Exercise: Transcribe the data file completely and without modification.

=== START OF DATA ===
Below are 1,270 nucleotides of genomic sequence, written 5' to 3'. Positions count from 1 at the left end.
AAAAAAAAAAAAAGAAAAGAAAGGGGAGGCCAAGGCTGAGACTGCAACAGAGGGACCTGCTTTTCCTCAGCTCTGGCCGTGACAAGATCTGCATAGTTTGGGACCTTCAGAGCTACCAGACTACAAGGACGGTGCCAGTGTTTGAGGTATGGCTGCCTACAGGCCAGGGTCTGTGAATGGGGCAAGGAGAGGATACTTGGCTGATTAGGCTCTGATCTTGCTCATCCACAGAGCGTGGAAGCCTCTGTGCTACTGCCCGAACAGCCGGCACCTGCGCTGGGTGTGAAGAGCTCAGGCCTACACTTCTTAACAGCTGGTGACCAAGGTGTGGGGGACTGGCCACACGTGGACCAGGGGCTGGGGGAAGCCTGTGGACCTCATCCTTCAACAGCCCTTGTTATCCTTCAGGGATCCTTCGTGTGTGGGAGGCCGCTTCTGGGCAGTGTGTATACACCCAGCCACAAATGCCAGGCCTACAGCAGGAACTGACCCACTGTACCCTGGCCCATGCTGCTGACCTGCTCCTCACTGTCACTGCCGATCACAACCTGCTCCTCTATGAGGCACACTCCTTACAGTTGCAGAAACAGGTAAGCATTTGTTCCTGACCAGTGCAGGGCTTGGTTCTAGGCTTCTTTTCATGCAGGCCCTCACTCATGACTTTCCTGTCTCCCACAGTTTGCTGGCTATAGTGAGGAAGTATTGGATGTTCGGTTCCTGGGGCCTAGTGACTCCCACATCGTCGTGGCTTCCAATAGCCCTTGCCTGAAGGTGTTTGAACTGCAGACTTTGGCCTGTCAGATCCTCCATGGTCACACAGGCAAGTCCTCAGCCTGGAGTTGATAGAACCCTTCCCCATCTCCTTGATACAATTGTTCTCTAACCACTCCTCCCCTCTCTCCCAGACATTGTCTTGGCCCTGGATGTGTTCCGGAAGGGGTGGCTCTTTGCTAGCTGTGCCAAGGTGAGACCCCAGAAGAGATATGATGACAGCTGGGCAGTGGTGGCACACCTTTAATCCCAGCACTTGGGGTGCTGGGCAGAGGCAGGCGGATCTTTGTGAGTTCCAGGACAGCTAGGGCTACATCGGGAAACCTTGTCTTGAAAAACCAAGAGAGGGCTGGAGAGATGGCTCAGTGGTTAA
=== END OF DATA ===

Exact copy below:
Below are 1,270 nucleotides of genomic sequence, written 5' to 3'. Positions count from 1 at the left end.
AAAAAAAAAAAAAGAAAAGAAAGGGGAGGCCAAGGCTGAGACTGCAACAGAGGGACCTGCTTTTCCTCAGCTCTGGCCGTGACAAGATCTGCATAGTTTGGGACCTTCAGAGCTACCAGACTACAAGGACGGTGCCAGTGTTTGAGGTATGGCTGCCTACAGGCCAGGGTCTGTGAATGGGGCAAGGAGAGGATACTTGGCTGATTAGGCTCTGATCTTGCTCATCCACAGAGCGTGGAAGCCTCTGTGCTACTGCCCGAACAGCCGGCACCTGCGCTGGGTGTGAAGAGCTCAGGCCTACACTTCTTAACAGCTGGTGACCAAGGTGTGGGGGACTGGCCACACGTGGACCAGGGGCTGGGGGAAGCCTGTGGACCTCATCCTTCAACAGCCCTTGTTATCCTTCAGGGATCCTTCGTGTGTGGGAGGCCGCTTCTGGGCAGTGTGTATACACCCAGCCACAAATGCCAGGCCTACAGCAGGAACTGACCCACTGTACCCTGGCCCATGCTGCTGACCTGCTCCTCACTGTCACTGCCGATCACAACCTGCTCCTCTATGAGGCACACTCCTTACAGTTGCAGAAACAGGTAAGCATTTGTTCCTGACCAGTGCAGGGCTTGGTTCTAGGCTTCTTTTCATGCAGGCCCTCACTCATGACTTTCCTGTCTCCCACAGTTTGCTGGCTATAGTGAGGAAGTATTGGATGTTCGGTTCCTGGGGCCTAGTGACTCCCACATCGTCGTGGCTTCCAATAGCCCTTGCCTGAAGGTGTTTGAACTGCAGACTTTGGCCTGTCAGATCCTCCATGGTCACACAGGCAAGTCCTCAGCCTGGAGTTGATAGAACCCTTCCCCATCTCCTTGATACAATTGTTCTCTAACCACTCCTCCCCTCTCTCCCAGACATTGTCTTGGCCCTGGATGTGTTCCGGAAGGGGTGGCTCTTTGCTAGCTGTGCCAAGGTGAGACCCCAGAAGAGATATGATGACAGCTGGGCAGTGGTGGCACACCTTTAATCCCAGCACTTGGGGTGCTGGGCAGAGGCAGGCGGATCTTTGTGAGTTCCAGGACAGCTAGGGCTACATCGGGAAACCTTGTCTTGAAAAACCAAGAGAGGGCTGGAGAGATGGCTCAGTGGTTAA